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This is how Earth and moon would look to alien spaceships

NASA's Juno spacecraft records footage showing how our planet and its satellite would look if visiting UFOs had really low-res cameras.

Juno flyby
Juno was spinning at 2 revolutions per minute when it caught these low-res images of Earth from 600,000 miles away.
Video screenshot by Tim Hornyak/CNET

You could say NASA's Juno is a bit of a sentimental spacecraft. When it took off for Jupiter, revving up its speed by 8,800 mph, it couldn't help but grab some farewell shots of its home.

For a home movie filmed from 600,000 miles away, the footage may be grainy, but it's also spectacular.

Earth and the moon are captured in a low-resolution dance set against the inky void of infinite space beyond them. This is what we'd look like to curious UFOs.

Captured by Juno's Magnetic Field Investigation cameras, which are used to track faint stars, our planet's satellite is seen in blurry rotation while the moon orbits far away. Juno was about three times the distance of Earth and the moon.

"If Captain Kirk of the USS Enterprise said, 'Take us home, Scotty,' this is what the crew would see," Scott Bolton, Juno principal investigator, said in a release.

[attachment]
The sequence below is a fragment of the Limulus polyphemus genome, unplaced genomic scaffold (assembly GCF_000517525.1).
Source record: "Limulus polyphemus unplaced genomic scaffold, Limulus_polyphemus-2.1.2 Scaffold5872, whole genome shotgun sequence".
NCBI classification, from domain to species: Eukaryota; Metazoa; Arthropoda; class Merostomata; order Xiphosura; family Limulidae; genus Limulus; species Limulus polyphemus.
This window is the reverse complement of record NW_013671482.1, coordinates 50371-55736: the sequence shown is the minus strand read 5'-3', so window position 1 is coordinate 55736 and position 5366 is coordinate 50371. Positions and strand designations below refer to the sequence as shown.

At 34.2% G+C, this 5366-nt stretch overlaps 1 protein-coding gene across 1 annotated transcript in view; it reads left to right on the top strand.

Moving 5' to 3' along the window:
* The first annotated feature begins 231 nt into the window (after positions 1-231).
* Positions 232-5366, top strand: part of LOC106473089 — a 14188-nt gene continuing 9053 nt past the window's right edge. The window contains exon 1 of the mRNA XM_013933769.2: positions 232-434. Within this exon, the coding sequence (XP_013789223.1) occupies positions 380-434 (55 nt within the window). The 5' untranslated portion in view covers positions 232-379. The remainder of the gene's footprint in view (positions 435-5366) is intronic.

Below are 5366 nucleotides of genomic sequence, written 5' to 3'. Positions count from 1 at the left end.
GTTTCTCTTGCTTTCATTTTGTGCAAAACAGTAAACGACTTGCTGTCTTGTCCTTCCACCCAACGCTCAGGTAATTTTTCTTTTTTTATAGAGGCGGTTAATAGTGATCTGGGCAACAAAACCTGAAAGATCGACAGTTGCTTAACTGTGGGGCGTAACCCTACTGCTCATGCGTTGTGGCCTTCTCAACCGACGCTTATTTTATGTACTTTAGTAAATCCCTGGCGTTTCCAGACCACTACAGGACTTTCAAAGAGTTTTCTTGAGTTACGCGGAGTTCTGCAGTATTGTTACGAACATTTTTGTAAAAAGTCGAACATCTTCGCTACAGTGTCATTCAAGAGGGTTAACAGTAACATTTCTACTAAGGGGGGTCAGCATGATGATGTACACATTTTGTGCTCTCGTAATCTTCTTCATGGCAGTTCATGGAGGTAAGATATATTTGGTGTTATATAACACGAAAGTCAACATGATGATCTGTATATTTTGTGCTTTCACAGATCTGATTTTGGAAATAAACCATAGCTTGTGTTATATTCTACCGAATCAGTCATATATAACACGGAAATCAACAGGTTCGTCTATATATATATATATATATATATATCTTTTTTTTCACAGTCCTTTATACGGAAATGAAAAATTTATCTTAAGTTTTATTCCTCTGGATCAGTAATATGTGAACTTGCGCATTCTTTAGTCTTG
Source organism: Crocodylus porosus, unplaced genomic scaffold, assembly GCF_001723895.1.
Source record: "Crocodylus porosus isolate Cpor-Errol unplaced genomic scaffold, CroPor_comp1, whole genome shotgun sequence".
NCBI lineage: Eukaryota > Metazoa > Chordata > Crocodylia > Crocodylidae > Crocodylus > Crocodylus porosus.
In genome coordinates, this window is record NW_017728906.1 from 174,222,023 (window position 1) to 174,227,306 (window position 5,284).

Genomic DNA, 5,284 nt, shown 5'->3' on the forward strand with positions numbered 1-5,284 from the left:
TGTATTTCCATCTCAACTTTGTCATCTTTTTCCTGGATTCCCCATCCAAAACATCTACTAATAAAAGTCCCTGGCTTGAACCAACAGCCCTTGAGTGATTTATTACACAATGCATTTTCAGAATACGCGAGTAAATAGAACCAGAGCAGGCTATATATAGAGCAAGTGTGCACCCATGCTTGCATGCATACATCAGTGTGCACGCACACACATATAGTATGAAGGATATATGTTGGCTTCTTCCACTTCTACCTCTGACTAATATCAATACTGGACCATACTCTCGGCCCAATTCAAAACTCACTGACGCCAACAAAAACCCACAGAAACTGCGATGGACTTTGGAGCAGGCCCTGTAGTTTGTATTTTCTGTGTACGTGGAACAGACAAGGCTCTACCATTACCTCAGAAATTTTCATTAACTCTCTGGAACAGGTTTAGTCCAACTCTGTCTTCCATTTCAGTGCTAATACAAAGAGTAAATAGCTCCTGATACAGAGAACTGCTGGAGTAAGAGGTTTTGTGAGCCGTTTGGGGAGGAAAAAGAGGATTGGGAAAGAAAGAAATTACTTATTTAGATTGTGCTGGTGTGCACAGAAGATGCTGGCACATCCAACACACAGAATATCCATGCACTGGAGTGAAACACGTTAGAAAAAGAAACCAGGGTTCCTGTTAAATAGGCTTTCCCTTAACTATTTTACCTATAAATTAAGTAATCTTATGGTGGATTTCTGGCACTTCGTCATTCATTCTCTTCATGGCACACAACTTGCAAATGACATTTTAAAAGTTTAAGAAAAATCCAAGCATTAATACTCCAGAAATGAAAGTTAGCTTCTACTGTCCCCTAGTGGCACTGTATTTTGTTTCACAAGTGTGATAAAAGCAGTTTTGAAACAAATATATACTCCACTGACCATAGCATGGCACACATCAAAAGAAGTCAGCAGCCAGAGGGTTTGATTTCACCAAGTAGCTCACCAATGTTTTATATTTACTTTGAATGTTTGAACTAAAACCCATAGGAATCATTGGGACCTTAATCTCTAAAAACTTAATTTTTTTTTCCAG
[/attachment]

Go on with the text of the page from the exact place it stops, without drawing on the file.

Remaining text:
"In the movie, you ride aboard Juno as it approaches Earth and then soars off into the blackness of space. No previous view of our world has ever captured the heavenly waltz of Earth and moon."

"During the flyby, timing was everything," NASA's Jet Propulsion Laboratory says on its YouTube page.

"Juno was traveling about twice as fast as a typical satellite, and the spacecraft itself was spinning at 2rpm. To assemble a movie that wouldn't make viewers dizzy, the star tracker had to capture a frame each time the camera was facing Earth at exactly the right instant. The frames were sent to Earth, where they were processed into video format."

Meanwhile, Juno received Morse code greetings from amateur radio operators on Earth. The eerie hellos were recorded and processed -- listen here.

Launched in 2011, Juno is due for a rendezvous with Jupiter in 2016, when it will begin to probe the gas giant's cloud cover. The object is to learn more about the planet's atmosphere, magnetosphere, and internal structure.

Check out the Juno footage below, set to an original score by Vangelis.